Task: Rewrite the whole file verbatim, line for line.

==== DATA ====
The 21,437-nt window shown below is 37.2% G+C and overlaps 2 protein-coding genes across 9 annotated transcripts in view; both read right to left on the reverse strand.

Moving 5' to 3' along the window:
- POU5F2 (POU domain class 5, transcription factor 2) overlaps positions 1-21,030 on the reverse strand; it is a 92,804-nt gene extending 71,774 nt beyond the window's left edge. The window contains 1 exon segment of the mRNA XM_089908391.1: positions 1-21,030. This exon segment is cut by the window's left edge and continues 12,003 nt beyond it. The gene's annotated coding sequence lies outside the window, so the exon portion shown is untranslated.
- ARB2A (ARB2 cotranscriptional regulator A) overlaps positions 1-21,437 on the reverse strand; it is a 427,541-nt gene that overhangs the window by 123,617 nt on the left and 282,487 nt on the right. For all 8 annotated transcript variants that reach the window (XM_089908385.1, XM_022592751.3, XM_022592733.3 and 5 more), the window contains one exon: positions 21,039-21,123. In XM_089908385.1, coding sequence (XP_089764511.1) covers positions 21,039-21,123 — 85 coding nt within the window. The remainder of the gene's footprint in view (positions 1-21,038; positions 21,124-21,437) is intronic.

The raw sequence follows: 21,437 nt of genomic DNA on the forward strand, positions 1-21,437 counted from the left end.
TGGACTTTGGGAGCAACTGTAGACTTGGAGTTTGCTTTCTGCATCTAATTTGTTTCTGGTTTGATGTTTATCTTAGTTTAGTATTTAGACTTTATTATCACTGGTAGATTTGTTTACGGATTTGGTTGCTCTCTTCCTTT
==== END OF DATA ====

The 21,437-nt window shown below is 37.2% G+C and overlaps 2 protein-coding genes across 9 annotated transcripts in view; both read right to left on the reverse strand.

Moving 5' to 3' along the window:
- POU5F2 (POU domain class 5, transcription factor 2) overlaps positions 1-21,030 on the reverse strand; it is a 92,804-nt gene extending 71,774 nt beyond the window's left edge. The window contains 1 exon segment of the mRNA XM_089908391.1: positions 1-21,030. This exon segment is cut by the window's left edge and continues 12,003 nt beyond it. The gene's annotated coding sequence lies outside the window, so the exon portion shown is untranslated.
- ARB2A (ARB2 cotranscriptional regulator A) overlaps positions 1-21,437 on the reverse strand; it is a 427,541-nt gene that overhangs the window by 123,617 nt on the left and 282,487 nt on the right. For all 8 annotated transcript variants that reach the window (XM_089908385.1, XM_022592751.3, XM_022592733.3 and 5 more), the window contains one exon: positions 21,039-21,123. In XM_089908385.1, coding sequence (XP_089764511.1) covers positions 21,039-21,123 — 85 coding nt within the window. The remainder of the gene's footprint in view (positions 1-21,038; positions 21,124-21,437) is intronic.

The raw sequence follows: 21,437 nt of genomic DNA on the forward strand, positions 1-21,437 counted from the left end.
TGGACTTTGGGAGCAACTGTAGACTTGGAGTTTGCTTTCTGCATCTAATTTGTTTCTGGTTTGATGTTTATCTTAGTTTAGTATTTAGACTTTATTATCACTGGTAGATTTGTTTACGGATTTGGTTGCTCTCTTCCTTT